Depending upon the appearance of the skin lesion and your pet’s history, your veterinarian may need to run several tests to check for similar conditions and underlying disorders, including skin scrapings, bacterial or fungal cultures, and skin biopsies.
In some cases, x-rays may be warranted to look for joint or bone disease, such as arthritis, or bone infections that can cause pain and therefore cause a dog to lick over the painful area incessantly. A history of trauma or surgery in the area might indicate possible nerve damage as a source of discomfort. A variety of conditions that cause itching can contribute to the development of acral lick dermatitis; these include allergies, skin infections, and skin parasites (fleas, mange, etc.).
If no underlying disease can be found, then by exclusion, psychogenic factors are assumed to be the cause of the dog’s constant licking.

Therefore, the first step in evaluating a dog thought to have acral lick dermatitis is to perform basic tests to assess for other contributory medical and skin conditions (above). Once acral lick dermatitis is confirmed to be the problem, a very valuable form of evaluation is consultation with a veterinary behaviorist or animal behaviorists. These are veterinarians/ animal behaviorists who specialize in assessment and treatment of behavioral disorders such as acral lick dermatitis. TheYour veterinarian should be able to refer you to one of these animal behaviorists to better identify and correct the psychological/behavioral trigger that is leading to the incessant licking.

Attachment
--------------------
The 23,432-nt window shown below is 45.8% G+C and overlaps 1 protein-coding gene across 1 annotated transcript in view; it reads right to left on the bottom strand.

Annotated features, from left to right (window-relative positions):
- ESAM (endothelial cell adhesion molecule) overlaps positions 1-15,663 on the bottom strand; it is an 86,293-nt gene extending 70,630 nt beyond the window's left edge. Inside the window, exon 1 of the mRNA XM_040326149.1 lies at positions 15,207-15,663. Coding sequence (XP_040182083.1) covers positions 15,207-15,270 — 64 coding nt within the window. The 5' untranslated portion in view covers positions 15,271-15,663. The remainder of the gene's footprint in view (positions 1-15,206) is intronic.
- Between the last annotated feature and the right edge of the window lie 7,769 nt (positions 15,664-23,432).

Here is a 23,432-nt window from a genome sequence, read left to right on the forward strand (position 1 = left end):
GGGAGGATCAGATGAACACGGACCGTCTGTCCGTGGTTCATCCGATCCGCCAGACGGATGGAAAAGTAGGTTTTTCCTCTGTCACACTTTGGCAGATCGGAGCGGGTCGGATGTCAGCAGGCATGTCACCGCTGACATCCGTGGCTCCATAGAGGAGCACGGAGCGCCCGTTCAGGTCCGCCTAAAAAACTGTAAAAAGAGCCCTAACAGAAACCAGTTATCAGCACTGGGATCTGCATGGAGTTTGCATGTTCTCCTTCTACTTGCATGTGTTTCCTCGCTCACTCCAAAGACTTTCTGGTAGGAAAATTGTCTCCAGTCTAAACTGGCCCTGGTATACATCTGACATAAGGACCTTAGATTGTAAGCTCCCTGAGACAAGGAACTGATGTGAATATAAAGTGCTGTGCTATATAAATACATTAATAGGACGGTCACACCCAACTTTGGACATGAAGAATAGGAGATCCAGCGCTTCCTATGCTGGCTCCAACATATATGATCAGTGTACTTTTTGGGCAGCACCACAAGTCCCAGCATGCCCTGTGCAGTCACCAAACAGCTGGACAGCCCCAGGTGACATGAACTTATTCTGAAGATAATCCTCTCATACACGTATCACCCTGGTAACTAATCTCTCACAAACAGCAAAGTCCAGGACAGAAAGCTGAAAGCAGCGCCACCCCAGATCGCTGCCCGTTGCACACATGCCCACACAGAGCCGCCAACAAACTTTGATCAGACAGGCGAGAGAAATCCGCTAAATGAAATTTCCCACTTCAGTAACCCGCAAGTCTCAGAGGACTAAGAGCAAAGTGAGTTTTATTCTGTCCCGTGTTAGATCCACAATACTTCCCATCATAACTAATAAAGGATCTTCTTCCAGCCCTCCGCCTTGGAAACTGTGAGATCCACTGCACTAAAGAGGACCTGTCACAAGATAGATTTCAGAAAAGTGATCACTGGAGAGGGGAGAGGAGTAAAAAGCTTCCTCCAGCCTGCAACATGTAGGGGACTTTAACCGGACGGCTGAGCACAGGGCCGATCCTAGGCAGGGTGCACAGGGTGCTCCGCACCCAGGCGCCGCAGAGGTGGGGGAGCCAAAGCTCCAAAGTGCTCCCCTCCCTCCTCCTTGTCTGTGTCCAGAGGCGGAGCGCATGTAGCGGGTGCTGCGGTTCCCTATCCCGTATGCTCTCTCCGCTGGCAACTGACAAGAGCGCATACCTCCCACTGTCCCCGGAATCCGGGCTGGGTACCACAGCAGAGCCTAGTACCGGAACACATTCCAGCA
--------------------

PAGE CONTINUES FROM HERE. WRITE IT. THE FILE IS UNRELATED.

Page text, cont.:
Living with the Diagnosis
Acral lick dermatitis can be challenging to treat. Medications may help, either for direct application, or, in the case of behavior modifying medications, as oral tablets. Often the visible skin lesion is only the surface of the problem, and the root cause is psychological or behavioral. Therefore, the frustration of dealing with a dog that is compulsively licking needs to be met with an understanding that some sort of underlying trigger may exist and that dealing with that trigger is critical to solving the problem.
Response to treatment depends upon correction of the underlying cause. Many cases require long-term care at home and adjustment of treatments when the lesion reappears. It is worth remembering that stressful changes in your pet’s life may precipitate reoccurrence of the problem.

Treatment
There are many approaches to treating acral lick dermatitis, and some trial and error is usually needed to find the best treatment for an individual dog. Since deep bacterial infections of the skin usually are present as well (secondary problem due to the damage of licking), antibiotic pills are usually given for several weeks. The affected skin area can be treated directly with a variety of medications, including topical treatments and injections. Bitter-tasting topical solutions are sometimes applied to discourage licking.